Gooey Eyed Reminiscing about Old Planes


This an old plane.
The first aircraft I ever flew on.


Flew from Aberdeen to Gatwick into a headwind in about 1979/80

Took 4.5 hours :roll_eyes:

BA withdrew them from service in 1981


My first flight in the mid/late 60s was on one of these…

…from Adelaide to Kangaroo Island.


Quite fitting that Aussies should be ‘transported’ as cargo! :wink:


I couldn’t of flown then, wasn’t even born :smirk:




No, I ofn’t !


My first flight was on one of these back in 1970.

What seems surprising now is the leap in technology between 1960 & 1970 when both the 707 and the DC-8 made transatlantic travel seem easy. With the exception of Concorde the flight times haven’t changed much since then


My first flight was to Barbados on a 747 back in '89.

It was quite a long way.


my first flight was on Thunderbird 2

actually my first was in 1970 to Ibiza, I have no idea what aircraft - it was a jet and could have been a 707. I do recall going up to the flight deck with my brother, and getting a certificate of the flight/visit.


I’ve never flown as I believe in saving the worlds resources




First flight (school trip) was in the mid 70’s on a DC10. This was around the time the cargo doors started to pop open unexpectedly, causing the planes to fall out of the sky. I don’t recall being unusually worried about it though. We flew to Dubrovnik which, back then, was quite a basic airport, not that I’d had any prior experience of them.



My first flights in the late 50s/early 60s were in De Havilland Comets. Didn’t think about it then cos I was only a little boy and too busy throwing up :nauseated_face:

…if you read about them on Wiki now though…I’m lucky to be alive!! :flushed:


Just seen this thread, so a little late. :smiley:

My first flight, Blackpool to The Isle of Man 1957. Silver City airlines Bristol Superfreighter, complete with walnut panelling throughout, marvellous memories.


Closest I’ve come to one of those was building the Airfix modl about 45 years ago! Sticks in my mind because it was by far the easiest to assemble, with precise fit and clean detailing, of any I ever made - very probably because it was both fairly pricey and thoroughly unglamourous, so not very many going through the moulds.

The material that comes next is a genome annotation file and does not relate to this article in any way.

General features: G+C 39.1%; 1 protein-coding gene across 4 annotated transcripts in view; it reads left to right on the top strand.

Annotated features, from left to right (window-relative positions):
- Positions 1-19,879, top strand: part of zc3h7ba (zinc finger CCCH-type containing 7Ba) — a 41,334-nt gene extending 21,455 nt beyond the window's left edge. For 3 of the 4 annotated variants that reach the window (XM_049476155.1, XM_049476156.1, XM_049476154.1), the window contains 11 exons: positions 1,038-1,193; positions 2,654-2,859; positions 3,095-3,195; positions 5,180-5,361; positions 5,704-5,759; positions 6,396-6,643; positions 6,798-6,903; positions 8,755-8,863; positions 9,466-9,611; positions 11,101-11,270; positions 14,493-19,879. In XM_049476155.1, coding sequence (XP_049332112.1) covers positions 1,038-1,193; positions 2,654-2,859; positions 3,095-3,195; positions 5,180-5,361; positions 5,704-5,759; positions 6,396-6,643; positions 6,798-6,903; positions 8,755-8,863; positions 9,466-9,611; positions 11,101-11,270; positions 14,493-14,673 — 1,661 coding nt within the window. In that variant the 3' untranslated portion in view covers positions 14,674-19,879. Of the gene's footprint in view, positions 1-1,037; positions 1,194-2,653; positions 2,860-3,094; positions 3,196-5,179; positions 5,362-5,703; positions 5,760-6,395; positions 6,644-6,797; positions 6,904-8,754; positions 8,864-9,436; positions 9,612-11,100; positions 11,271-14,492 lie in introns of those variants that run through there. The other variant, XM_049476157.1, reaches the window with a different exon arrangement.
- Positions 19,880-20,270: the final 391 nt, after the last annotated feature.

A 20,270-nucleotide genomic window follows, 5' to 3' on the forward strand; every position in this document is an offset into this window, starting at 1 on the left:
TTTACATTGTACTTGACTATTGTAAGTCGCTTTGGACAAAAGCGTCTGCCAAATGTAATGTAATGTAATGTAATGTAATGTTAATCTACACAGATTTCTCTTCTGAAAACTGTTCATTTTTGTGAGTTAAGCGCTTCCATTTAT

I love old aircraft, and we fairly regularly have various BoB flight and related passing overhead, as well as fairly elderly F15s from nearby bases plus newer Typhoon IIs. In Selby, the last Vulcan was a regular being based not too far away, though now grounded due to technical expertise literally dying-off …

Have a bit of an ambiguous relationship with old planes - I love to see them, but on the ground they kind of depress me as they slowly corrode away, unused, unusable, and likely beyond restoration … and in the air - well, most of them were not terribly reliable in their heyday 50-80 years ago and I have a neurotic horror of witnessing one of the too-frequent failures to remain skyborne…

Not visited a museum or airshow in decades as a consequence.

A few pet faves, FWIW…

DH Hornet - smaller, sleeker, more powerful, more metal-Mosquito.
For a long time there appeared to be no survivors, but it seems that TT193 that originally went to Canada is now with Pioneer Aero in Auckland with the intention to fly again, and the UK based static-airframe project continues its slow-moving progress.

Sea Fury

Needs no intro, fortunately a few still flying if people can manage not to keep breaking them! Another pared-back, last-days of frontline-props job. Insane torque, must have made carrier takeoffs interesting…


Reasonably confident none of these will ever fly again, and given their reliablity record, probably just as well.
Starting life with 6 x arse-backwards ~4000hp piston engines proved nowhere near enough power to shunt the “Aluminium Overcast” (politest nickname it had) through the sky and as far as Russia, so they strapped on another four jets as well in later versions. Hated and feared by all who served in her, certainly killed more Americans than the Russians did… Morbidly fascinating product of the “let’s try this and see what happens” aircraft design era…


Percival Mew Gull - 1935 by uh_simon, on Flickr


Have you ever done the NASM museum in DC ? They pretty much have one of everything, including quite a few things of which there is only one - the Wright brothers’ Flyer, Lindbergh’s Spirit of St Louis, Enola Gay, Yeager’s Bell X-1 and the X-15 (still the fastest plane ever), Mercury Friendship 7 capsule (scariest thing I saw), Apollo 11 command module etc etc. It’s quite an overwhelming day out.



I went with Coco after a visit to RMAF 3-4 years ago. Spectacular day out. The Blackbird & Shuttle were highlights although it’s quite a thing to ponder Enola Gay aswell.